Expert Advice from Jason Gillette (BFA 2010)
by J. Howard Rosier (MFA 2018)
As one of SAIC’s Career and Professional Experience (CAPX) initiatives, Nexus Career Conversations gives students a chance to interact with alumni and creative professionals about their career journeys. Spring 2018 speakers include Jason Gillette (BFA 2010). Gillette transforms everyday life through design for people working in contemporary open-office spaces. The entrepreneurial alum saw a business opportunity in his own frustration with working in a noisy and distracting environment. In 2016 he founded TURF, a design company that fights noise and echo with sculptural acoustic ceiling and wall installations. Gillette’s sales pitch: They’re beautiful, made of recycled plastics, and allow people to focus on their work. Here’s an excerpt from our conversation with him.
What future did you envision as a student?
When I started, I wanted to be a practicing fine artist, maybe do art installations or activations that could somehow be used for commercial purposes. Toward the end of [my] time at SAIC, I knew that I wanted to use space as a tool to change something.
What was your biggest challenge, and how did you overcome it?
The biggest challenge I faced was building a pop-up solar-power car charging station for a major global automaker. Because of things outside of my control, we were running behind on that project. I asked for an extension, and they told me “no.” We shipped it incomplete knowing that I’d have to fix it. It arrived at the Italian border and was hung up in customs for four days. I had five days’ worth of work, and now I only had one day to complete it before its official launch. When the structure arrived, it didn’t fit in the facility. We sequestered a nearby abandoned auto body shop. We were able to get a clean floor and start working, but the shop didn’t have electricity. I knocked on the neighbor’s door and ran an extension to have power to work through the night. I also had to figure out a way to convert the US electrical system to a European electrical system in an abandoned auto body shop outside of Milan, running off of extension cords.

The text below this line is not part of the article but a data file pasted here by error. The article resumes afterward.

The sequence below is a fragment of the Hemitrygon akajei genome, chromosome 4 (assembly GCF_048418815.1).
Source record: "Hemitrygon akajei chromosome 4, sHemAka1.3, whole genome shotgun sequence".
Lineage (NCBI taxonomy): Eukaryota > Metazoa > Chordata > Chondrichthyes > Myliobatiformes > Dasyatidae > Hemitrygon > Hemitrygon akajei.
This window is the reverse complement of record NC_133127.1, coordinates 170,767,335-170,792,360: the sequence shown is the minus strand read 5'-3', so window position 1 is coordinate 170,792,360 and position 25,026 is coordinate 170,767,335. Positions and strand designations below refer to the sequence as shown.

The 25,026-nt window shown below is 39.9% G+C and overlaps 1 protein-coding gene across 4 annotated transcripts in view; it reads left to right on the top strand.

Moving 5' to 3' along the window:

You made it?
It wasn’t the most beautiful execution, but we made it. Because of that, we won a couple awards. That experience taught me how to navigate incredible stress. That’s a really profound thing to learn.
Advice to new entrepreneurs?
The practical advice is to live radically below your means. If you make $500 a month, figure out a way to live on $100 a month. It will make you feel comfortable taking risks.
What’s your five-year plan?
I think the expectation is that I have a very clear vision of my future. The reality: I don’t. I actually think it’s a liability to have a clear picture of what you want in life. I take every opportunity that presents itself to implement good design with critical thought and rigor. I let it shape my future.
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